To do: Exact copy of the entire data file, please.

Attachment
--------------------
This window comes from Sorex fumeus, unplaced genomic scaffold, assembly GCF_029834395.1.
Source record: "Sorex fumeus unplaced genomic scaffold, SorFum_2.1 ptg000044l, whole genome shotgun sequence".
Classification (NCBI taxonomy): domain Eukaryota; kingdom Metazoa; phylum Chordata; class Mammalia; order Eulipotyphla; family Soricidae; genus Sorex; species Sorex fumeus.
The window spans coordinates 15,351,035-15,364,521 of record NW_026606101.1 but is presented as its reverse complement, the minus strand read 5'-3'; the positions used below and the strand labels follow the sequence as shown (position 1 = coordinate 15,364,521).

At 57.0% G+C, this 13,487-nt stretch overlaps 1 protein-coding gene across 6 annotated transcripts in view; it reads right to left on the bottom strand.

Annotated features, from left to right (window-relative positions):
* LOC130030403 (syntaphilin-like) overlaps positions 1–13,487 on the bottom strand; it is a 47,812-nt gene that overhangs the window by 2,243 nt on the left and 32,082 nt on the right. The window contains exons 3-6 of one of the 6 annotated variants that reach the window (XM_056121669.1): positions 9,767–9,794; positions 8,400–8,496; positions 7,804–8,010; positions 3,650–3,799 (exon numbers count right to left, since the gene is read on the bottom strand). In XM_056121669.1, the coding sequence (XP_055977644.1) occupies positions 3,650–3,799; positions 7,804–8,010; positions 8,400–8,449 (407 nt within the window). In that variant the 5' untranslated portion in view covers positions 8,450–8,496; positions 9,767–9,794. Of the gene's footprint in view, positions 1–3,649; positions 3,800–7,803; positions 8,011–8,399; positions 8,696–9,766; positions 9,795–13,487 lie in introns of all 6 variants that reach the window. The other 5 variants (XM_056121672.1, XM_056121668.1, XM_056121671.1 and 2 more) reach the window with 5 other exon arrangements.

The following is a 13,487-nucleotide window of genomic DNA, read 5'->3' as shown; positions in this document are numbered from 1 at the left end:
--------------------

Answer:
This window comes from Sorex fumeus, unplaced genomic scaffold, assembly GCF_029834395.1.
Source record: "Sorex fumeus unplaced genomic scaffold, SorFum_2.1 ptg000044l, whole genome shotgun sequence".
Classification (NCBI taxonomy): domain Eukaryota; kingdom Metazoa; phylum Chordata; class Mammalia; order Eulipotyphla; family Soricidae; genus Sorex; species Sorex fumeus.
The window spans coordinates 15,351,035-15,364,521 of record NW_026606101.1 but is presented as its reverse complement, the minus strand read 5'-3'; the positions used below and the strand labels follow the sequence as shown (position 1 = coordinate 15,364,521).

At 57.0% G+C, this 13,487-nt stretch overlaps 1 protein-coding gene across 6 annotated transcripts in view; it reads right to left on the bottom strand.

Annotated features, from left to right (window-relative positions):
* LOC130030403 (syntaphilin-like) overlaps positions 1–13,487 on the bottom strand; it is a 47,812-nt gene that overhangs the window by 2,243 nt on the left and 32,082 nt on the right. The window contains exons 3-6 of one of the 6 annotated variants that reach the window (XM_056121669.1): positions 9,767–9,794; positions 8,400–8,496; positions 7,804–8,010; positions 3,650–3,799 (exon numbers count right to left, since the gene is read on the bottom strand). In XM_056121669.1, the coding sequence (XP_055977644.1) occupies positions 3,650–3,799; positions 7,804–8,010; positions 8,400–8,449 (407 nt within the window). In that variant the 5' untranslated portion in view covers positions 8,450–8,496; positions 9,767–9,794. Of the gene's footprint in view, positions 1–3,649; positions 3,800–7,803; positions 8,011–8,399; positions 8,696–9,766; positions 9,795–13,487 lie in introns of all 6 variants that reach the window. The other 5 variants (XM_056121672.1, XM_056121668.1, XM_056121671.1 and 2 more) reach the window with 5 other exon arrangements.

The following is a 13,487-nucleotide window of genomic DNA, read 5'->3' as shown; positions in this document are numbered from 1 at the left end: